A Clockwork Orange by Anthony Burgess – A Book Review: ★★★★★

A read like no other

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Let’s make this clear – if you have an easily upset stomach you shouldn’t go near this novel. It’s not for you. Physical and sexual violence in all its variations dominate this book.

A Clockwork Orange by Anthony Burgess was published in 1963. It’s a horror novel documenting some of the adolescent life and incarceration of 15-year-old Alex, our “Humble Narrator”. He, like many others his age, is a gang member wreaking chaos in the night for the thrill of it. Battery, thievery, rape – nothing is too much for him and his ‘droogs’. The novel addresses the question of whether a person should be able to choose to be evil or should be forced to commit good acts, like a “clockwork orange”.

What makes this novel such a unique reading experience is Burgess’ genius understanding of how language works. In no way does he underestimate his readers. Alex is a ‘nadsat’ (a teenager) and what comes with his lifestyle is a new form of speech. A Clockwork Orange is written from Alex’s first-person perspective in English and nadsat slang, e.g. things like cigarettes are called ‘cancers’. When I first began reading, It was a really confusing experience, as I didn’t understand any of the nadsat slang, but with patience came understanding. Eventually I read the nadsat in the context of the sentence and guess what it meant, and slowly learnt that way. I felt silly after finishing this novel, not realising that there was a nadsat glossary at the end of the book. So you can either guess like I did while you read or constantly refer to the glossary. Reading A Clockwork Orange felt like learning a new language, and I felt a great sense of satisfaction when I started to catch on. This way of writing could be confusing at times, but not to the level of frustration you’d reach when reading modernist novels.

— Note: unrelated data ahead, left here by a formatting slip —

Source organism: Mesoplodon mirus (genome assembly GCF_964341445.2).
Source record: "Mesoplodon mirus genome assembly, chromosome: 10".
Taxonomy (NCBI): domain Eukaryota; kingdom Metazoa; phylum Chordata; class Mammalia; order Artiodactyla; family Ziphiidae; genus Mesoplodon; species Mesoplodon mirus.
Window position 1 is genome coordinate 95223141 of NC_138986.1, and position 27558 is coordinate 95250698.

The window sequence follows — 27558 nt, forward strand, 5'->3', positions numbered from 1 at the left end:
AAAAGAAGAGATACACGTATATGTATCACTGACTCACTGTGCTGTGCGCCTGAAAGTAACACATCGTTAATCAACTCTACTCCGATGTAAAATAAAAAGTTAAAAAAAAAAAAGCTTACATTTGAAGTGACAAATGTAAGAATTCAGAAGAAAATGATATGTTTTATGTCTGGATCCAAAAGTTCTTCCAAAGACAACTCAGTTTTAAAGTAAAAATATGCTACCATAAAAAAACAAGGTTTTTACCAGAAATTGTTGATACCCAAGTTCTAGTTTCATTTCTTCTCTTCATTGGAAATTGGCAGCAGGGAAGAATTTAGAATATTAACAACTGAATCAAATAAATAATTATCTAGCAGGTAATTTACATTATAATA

As I mentioned earlier, this is not a novel that shies away from wickedness. In my opinion, the violence was cushioned somewhat by the nadsat slang. A lot of the time, if something bad was happening, I’d instinctually guess what was going on rather than having it clearly described to me by Burgess in agonising detail. I didn’t enjoy the extreme violence, but what kept me reading was Burgess’ experimentalism with language.

I also really enjoyed the Burgess’ use of meta-fiction. Throughout the novel, Alex reminded you that you were reading his story, which makes some sections of the novel unnerving.

A Clockwork Orange is a short novel that really packs a punch. It’s the best thing I’ve read this year!

 

 

 

 


Nicholas Kwok

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